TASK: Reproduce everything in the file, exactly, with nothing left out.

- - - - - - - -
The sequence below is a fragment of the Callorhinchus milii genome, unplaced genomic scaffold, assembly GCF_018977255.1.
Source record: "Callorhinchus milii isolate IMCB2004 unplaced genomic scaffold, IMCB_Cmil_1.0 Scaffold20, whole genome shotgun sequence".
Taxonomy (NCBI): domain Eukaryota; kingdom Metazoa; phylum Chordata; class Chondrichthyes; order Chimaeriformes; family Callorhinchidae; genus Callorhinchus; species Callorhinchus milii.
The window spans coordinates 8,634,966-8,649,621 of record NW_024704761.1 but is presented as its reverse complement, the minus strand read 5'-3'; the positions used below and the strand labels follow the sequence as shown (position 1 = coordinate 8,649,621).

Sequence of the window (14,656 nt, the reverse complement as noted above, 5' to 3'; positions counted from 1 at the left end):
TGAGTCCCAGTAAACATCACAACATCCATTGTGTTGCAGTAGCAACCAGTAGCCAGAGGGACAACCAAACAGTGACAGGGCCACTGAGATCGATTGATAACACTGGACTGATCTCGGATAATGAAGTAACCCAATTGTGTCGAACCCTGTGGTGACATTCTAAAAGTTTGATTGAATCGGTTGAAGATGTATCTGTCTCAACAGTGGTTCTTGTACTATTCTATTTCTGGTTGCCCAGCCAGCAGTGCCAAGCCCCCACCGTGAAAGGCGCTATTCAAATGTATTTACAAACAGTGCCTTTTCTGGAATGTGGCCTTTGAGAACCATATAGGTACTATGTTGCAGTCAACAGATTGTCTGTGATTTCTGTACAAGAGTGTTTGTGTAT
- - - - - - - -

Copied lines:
The sequence below is a fragment of the Callorhinchus milii genome, unplaced genomic scaffold, assembly GCF_018977255.1.
Source record: "Callorhinchus milii isolate IMCB2004 unplaced genomic scaffold, IMCB_Cmil_1.0 Scaffold20, whole genome shotgun sequence".
Taxonomy (NCBI): domain Eukaryota; kingdom Metazoa; phylum Chordata; class Chondrichthyes; order Chimaeriformes; family Callorhinchidae; genus Callorhinchus; species Callorhinchus milii.
The window spans coordinates 8,634,966-8,649,621 of record NW_024704761.1 but is presented as its reverse complement, the minus strand read 5'-3'; the positions used below and the strand labels follow the sequence as shown (position 1 = coordinate 8,649,621).

Sequence of the window (14,656 nt, the reverse complement as noted above, 5' to 3'; positions counted from 1 at the left end):
TGAGTCCCAGTAAACATCACAACATCCATTGTGTTGCAGTAGCAACCAGTAGCCAGAGGGACAACCAAACAGTGACAGGGCCACTGAGATCGATTGATAACACTGGACTGATCTCGGATAATGAAGTAACCCAATTGTGTCGAACCCTGTGGTGACATTCTAAAAGTTTGATTGAATCGGTTGAAGATGTATCTGTCTCAACAGTGGTTCTTGTACTATTCTATTTCTGGTTGCCCAGCCAGCAGTGCCAAGCCCCCACCGTGAAAGGCGCTATTCAAATGTATTTACAAACAGTGCCTTTTCTGGAATGTGGCCTTTGAGAACCATATAGGTACTATGTTGCAGTCAACAGATTGTCTGTGATTTCTGTACAAGAGTGTTTGTGTAT